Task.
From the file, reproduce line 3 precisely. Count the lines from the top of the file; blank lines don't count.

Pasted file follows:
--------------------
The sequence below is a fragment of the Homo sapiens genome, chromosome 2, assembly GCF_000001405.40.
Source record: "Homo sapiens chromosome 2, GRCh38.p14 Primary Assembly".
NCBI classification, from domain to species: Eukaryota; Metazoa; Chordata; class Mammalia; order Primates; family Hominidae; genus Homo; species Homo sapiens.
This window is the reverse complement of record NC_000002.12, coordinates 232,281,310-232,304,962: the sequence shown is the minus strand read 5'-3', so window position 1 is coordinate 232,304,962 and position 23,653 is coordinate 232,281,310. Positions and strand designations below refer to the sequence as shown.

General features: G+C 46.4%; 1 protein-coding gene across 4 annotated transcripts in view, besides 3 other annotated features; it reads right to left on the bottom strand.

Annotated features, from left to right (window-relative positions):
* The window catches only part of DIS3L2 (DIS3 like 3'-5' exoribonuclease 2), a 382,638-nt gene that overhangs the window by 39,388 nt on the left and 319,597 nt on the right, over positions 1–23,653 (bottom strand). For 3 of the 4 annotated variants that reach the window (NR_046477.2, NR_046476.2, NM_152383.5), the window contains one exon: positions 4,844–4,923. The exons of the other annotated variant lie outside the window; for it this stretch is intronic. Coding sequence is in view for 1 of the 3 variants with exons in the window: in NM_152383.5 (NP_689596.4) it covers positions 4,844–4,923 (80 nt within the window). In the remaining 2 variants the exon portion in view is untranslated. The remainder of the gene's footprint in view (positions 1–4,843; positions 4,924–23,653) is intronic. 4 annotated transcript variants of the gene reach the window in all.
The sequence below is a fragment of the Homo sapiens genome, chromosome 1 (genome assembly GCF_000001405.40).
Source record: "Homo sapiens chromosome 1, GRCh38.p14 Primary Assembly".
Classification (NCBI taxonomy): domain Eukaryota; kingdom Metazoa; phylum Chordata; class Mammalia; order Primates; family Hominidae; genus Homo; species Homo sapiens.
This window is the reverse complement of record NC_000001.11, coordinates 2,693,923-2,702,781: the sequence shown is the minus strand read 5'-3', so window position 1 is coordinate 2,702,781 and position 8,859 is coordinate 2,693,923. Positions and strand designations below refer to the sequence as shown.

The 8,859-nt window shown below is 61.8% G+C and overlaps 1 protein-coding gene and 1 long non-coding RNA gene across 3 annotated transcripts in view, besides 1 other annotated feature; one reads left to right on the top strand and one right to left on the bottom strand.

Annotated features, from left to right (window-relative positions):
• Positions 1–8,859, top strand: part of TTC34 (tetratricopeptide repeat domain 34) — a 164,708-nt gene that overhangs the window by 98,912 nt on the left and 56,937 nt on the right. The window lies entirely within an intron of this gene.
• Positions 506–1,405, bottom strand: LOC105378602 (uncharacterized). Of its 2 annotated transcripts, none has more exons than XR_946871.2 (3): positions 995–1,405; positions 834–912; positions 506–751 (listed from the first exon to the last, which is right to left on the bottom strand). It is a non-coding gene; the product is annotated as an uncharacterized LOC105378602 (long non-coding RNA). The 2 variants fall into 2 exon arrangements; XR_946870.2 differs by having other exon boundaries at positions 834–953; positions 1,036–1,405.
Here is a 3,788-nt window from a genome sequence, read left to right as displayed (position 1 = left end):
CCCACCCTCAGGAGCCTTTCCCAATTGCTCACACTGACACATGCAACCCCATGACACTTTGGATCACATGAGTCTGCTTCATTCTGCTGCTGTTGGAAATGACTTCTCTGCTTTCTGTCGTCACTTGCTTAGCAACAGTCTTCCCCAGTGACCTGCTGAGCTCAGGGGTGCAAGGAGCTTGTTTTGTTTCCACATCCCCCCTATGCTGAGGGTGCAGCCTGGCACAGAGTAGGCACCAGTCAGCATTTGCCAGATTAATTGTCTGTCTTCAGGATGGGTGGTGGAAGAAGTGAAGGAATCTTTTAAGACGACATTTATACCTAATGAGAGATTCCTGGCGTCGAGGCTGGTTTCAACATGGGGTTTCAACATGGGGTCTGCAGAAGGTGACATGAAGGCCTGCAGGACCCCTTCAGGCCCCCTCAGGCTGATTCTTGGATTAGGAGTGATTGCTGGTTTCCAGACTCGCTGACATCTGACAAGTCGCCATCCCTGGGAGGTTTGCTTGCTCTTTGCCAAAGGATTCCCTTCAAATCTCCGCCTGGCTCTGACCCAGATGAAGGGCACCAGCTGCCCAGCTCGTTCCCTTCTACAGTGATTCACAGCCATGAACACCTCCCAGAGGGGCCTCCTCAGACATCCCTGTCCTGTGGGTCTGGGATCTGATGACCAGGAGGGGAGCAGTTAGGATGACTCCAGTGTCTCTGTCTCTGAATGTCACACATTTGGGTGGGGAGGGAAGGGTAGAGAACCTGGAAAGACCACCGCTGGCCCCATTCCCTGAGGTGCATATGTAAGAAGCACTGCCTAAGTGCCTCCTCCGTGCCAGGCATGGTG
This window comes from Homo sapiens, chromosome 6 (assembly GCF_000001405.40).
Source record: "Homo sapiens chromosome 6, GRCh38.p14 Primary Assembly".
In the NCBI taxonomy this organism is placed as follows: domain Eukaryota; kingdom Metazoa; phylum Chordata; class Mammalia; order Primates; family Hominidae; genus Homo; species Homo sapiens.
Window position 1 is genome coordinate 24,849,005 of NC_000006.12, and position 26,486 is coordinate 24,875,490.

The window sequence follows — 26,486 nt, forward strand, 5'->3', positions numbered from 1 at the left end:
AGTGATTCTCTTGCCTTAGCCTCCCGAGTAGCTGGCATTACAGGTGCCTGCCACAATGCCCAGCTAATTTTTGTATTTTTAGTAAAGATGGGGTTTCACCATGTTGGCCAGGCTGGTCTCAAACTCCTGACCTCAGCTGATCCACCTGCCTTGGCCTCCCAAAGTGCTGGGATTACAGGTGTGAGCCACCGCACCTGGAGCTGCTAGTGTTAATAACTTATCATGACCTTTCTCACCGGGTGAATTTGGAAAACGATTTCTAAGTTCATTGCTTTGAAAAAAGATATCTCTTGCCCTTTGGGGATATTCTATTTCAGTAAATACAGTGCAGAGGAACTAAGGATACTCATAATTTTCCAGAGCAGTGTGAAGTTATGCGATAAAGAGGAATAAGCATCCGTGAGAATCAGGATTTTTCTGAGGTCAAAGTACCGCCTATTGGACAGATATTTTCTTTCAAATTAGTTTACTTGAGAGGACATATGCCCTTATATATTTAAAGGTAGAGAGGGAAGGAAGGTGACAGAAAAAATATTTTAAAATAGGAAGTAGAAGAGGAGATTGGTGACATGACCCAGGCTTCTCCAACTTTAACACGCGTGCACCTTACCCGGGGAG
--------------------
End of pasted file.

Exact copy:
NCBI classification, from domain to species: Eukaryota; Metazoa; Chordata; class Mammalia; order Primates; family Hominidae; genus Homo; species Homo sapiens.